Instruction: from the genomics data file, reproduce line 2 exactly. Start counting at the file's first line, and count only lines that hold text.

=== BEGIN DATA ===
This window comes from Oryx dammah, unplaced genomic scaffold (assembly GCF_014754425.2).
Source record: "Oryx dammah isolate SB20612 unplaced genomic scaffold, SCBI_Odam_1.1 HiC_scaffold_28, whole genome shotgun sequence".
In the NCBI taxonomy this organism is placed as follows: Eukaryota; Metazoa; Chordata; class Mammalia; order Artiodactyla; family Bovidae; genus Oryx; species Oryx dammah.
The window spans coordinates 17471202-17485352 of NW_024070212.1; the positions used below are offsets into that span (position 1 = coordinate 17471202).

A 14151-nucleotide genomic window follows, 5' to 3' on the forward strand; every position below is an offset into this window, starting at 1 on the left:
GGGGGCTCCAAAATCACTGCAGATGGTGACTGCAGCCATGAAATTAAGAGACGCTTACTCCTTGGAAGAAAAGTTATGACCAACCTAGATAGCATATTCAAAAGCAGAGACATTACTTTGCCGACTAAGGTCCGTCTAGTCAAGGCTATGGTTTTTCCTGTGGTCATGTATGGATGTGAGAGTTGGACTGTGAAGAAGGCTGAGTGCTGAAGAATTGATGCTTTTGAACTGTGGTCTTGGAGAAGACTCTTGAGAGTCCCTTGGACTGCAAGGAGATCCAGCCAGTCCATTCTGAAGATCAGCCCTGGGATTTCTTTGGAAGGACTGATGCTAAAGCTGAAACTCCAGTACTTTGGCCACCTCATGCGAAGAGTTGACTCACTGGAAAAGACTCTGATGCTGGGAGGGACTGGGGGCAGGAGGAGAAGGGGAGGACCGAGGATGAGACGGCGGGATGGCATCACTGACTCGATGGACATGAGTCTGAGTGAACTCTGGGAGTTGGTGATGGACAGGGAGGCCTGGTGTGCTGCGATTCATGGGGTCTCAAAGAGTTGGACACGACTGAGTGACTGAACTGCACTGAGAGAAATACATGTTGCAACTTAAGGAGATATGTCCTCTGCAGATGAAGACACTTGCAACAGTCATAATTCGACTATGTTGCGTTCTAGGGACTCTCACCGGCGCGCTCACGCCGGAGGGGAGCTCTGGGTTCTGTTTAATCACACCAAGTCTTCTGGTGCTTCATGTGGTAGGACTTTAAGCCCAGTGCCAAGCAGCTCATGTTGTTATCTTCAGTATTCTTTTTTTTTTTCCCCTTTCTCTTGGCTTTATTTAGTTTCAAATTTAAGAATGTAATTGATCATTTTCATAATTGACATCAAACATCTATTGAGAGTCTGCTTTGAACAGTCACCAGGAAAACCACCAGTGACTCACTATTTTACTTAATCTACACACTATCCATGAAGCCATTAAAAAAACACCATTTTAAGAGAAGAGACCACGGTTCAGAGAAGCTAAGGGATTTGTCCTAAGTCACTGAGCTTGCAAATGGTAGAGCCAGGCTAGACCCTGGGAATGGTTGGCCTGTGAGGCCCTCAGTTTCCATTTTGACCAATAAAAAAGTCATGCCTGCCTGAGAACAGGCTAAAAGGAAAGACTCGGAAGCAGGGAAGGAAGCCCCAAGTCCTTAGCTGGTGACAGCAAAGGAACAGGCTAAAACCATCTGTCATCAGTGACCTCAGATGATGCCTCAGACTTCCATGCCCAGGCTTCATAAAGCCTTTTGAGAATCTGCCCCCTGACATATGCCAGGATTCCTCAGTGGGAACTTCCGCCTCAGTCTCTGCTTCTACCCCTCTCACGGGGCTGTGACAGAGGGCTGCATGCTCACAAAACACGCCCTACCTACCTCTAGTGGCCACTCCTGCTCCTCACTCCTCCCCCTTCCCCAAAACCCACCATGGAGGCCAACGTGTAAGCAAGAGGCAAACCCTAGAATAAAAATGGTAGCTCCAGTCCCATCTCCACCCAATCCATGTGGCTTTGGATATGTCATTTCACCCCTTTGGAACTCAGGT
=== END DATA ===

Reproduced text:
Source record: "Oryx dammah isolate SB20612 unplaced genomic scaffold, SCBI_Odam_1.1 HiC_scaffold_28, whole genome shotgun sequence".